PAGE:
Details when using “RLo” command:

Description Decimal Value Comment

WAITING

WAITING ON BRAKE

0

1

In position mode waiting for command

Waiting for brake to release

CALCULATING

ACCELERATION

CHANGE VELOCITY

AT_VELOCITY

2

3

4

5

Doing the calculations for the move

Accelerating up to speed

Changing the speed (accel or decel)

At the desired speed

DECELERATION

FAST DECELERATION

POSITIONING

6

7

8

Decelerating to a stop

Doing a fast deceleration (ST or SK)

Clean up at end of move (1 PWM cycle, 62 usec)

p

Segment Number

q

Actual Motor Current (IQ)

r

Average Clamp Power

064

065

066

Short

Short

Short

Segment # 1 - 12

0.01 Amps

Watts

Q drives only

Servo drives only

BLuAC5, STAC6

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s t u v

Status Code (SC)

Drive Temperature (IT)

Bus Voltage (IU)

Actual Velocity (IV0)

w

Target Velocity (IV1)

067

068

069

070

071

Short

Short

Short

Short

Short hexadecimal equivalent of binary Status Code word

(See SC command for details)

0.1 o

C

0.1 Volts

All drives

All drives

0.25 rpm

0.25 rpm

All drives

Servo drives and stepper drives with encoder

All drives*

*For stepper drives, the “w” register is only updated when Stall Detection or Stall Prevention is turned on.

x

Position Error (IX) 072 Long encoder counts

Servo drives and stepper drives with encoder

BLu, STAC6

y

Expanded Inputs (IS) 073 Short bit pattern

Details when executing the “RLy” command:

BLu, STAC6, SVAC3 and STAC5 drives

The bit pattern of the “y” register breaks down as follows: bits 0 - 7 represent the states of top board inputs 1

- 8, respectively; bits 8 - 11 represent the states of driver board outputs 1 - 4, respectively; and, bits 12 - 15 are not used. For all I/O bits 0 - 11 (inputs 1 - 8 and outputs 1 - 4), a state of “1” means the optically isolated input or output is open, and a state of “0” means the input or output is closed. Bit 15 represents the ID bit, which simply holds a 1 if the IN/OUT2 or screw terminal I/O board is present and a 0 of it’s not. In other words, for SE, QE and Si drives the ID bit will equal 1. For S and Q drives the ID bit will equal 0.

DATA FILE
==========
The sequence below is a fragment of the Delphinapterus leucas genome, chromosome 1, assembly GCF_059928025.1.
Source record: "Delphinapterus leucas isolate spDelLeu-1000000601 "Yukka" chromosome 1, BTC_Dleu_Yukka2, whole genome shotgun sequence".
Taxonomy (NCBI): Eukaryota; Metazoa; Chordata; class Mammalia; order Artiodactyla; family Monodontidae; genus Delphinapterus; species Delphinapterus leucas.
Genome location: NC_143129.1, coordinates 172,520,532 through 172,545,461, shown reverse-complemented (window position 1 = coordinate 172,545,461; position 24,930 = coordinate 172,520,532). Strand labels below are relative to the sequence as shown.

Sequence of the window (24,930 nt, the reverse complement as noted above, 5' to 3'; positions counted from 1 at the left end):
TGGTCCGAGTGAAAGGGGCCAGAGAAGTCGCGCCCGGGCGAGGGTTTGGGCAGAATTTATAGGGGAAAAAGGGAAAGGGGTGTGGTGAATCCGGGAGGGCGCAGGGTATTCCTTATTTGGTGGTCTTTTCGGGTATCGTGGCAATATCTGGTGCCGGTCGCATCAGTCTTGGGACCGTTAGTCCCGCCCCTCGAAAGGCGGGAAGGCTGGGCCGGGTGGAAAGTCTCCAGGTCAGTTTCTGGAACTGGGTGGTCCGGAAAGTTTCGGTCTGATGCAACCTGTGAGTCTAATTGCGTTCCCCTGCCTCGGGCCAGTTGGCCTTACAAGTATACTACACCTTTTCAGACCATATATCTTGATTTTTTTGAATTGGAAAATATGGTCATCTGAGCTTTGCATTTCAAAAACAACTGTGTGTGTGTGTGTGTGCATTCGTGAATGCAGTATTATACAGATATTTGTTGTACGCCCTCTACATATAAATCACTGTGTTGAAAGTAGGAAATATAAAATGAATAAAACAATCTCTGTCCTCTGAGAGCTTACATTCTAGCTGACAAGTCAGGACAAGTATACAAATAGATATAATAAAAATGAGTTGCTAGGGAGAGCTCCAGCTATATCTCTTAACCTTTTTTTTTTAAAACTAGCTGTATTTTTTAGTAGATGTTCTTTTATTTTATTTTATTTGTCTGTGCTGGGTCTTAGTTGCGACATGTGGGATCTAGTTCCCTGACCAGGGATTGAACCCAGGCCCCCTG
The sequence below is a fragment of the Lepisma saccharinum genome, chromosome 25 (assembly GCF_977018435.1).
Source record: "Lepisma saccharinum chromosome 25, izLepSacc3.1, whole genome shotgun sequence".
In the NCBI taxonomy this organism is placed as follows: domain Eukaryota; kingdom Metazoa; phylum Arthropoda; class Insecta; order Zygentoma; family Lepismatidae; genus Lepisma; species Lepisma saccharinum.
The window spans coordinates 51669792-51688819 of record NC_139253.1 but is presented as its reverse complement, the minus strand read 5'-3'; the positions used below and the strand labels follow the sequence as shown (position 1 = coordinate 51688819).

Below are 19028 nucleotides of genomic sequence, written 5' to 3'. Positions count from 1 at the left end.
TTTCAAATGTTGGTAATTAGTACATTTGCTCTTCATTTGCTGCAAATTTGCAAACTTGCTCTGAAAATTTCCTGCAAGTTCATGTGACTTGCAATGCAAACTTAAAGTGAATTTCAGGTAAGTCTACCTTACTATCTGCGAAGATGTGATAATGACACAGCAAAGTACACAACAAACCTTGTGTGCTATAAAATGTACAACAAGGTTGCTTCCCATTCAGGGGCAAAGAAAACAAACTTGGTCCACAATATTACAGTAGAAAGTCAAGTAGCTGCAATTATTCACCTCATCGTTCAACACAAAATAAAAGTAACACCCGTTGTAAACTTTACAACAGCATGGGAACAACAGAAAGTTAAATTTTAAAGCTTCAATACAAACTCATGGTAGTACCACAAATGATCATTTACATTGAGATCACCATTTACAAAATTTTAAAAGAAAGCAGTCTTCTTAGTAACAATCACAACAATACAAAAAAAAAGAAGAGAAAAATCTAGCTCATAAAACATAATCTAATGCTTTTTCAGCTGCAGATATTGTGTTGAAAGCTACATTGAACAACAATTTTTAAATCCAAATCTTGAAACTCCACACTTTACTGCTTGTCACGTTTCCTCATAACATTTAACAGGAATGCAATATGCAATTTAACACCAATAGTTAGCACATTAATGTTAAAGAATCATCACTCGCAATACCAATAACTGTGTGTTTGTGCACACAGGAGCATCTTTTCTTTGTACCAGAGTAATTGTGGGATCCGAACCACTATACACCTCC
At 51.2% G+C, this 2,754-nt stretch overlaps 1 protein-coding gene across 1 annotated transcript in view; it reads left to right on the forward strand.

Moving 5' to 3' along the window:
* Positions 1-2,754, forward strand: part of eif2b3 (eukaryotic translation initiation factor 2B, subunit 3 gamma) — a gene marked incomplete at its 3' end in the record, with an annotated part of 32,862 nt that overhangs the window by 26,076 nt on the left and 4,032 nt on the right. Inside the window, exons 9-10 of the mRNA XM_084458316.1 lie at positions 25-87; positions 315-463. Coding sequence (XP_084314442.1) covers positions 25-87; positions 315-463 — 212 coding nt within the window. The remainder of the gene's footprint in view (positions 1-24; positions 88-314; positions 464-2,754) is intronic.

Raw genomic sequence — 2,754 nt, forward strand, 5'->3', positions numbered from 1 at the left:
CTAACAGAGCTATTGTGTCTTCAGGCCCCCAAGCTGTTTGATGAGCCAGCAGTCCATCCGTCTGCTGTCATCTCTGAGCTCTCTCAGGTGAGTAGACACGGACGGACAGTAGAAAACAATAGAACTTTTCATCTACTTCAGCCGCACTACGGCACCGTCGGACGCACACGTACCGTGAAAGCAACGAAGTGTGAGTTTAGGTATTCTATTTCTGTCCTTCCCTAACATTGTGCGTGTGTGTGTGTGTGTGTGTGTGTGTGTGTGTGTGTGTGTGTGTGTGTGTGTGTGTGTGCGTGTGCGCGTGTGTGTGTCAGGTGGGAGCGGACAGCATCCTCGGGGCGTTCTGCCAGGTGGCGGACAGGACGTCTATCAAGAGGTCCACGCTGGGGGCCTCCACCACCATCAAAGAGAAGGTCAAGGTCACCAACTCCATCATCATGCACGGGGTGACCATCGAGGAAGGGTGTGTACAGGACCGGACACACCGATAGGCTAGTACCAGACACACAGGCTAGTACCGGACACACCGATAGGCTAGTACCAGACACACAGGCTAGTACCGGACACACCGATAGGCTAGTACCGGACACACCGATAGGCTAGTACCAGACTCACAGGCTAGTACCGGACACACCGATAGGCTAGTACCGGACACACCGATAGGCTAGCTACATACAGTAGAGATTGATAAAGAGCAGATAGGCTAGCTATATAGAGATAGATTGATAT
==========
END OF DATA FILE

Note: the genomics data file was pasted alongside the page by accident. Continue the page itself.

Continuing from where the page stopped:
For example, if top board inputs 3 and 5 and top board outputs 1 and 2 were all closed, the response of the drive to the command “RLi” would be “RLi=-29461” (1000 1100 1110 1011). For a more efficient use of the

“y” register it is recommended to mask off the ID bit and the other three not used bits. This can be done by using the R& (Register AND) command with the “y” register and a User Defined register set with the value

4095 (0000 1111 1111 1111 1111). Following a register AND operation (&), this will reject the top 4 bits, leaving the rest of the data untouched. For example, the command sequence would look like this.

RL14095

R&y1

RL0

Load User Defined register “1” with the value 4095

Register AND the “y” and “1” registers

Request the value stored in the Accumulator register “0” to which the drive’s response would be RL0=3307.

z

Phase Error 074 Short encoder counts Servo drives only

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Read/Write data registers: A - Z

Many of the Read/Write data registers are associated with a specific command. In the tables below, associated commands are shown in parentheses in the “Description” column.

NOTE: When using registers pay attention to units. In the case of some Read/Write registers, the units of the register when using the RL and RX command are different than when using the same register’s associated command. For example, the “V” register uses units of 0.25 rpm, but its associated command, VE, uses revs/sec

(rps). The reason for this difference is that all registers operate with integer math. On the other hand, when using commands it is often possible to include decimal places which allow for more user-friendly units.

Ch. Description

A

Acceleration (AC)

3-digit Data Type Units

017 Short 10 rpm/sec

Compatibility

All drives

The “A” register units are 10 rpm/sec, which means that the value of the “A” register is equal to 6 times the

AC command value. In other words, to achieve an acceleration value of 100 rev/sec/sec send the command

RLA600.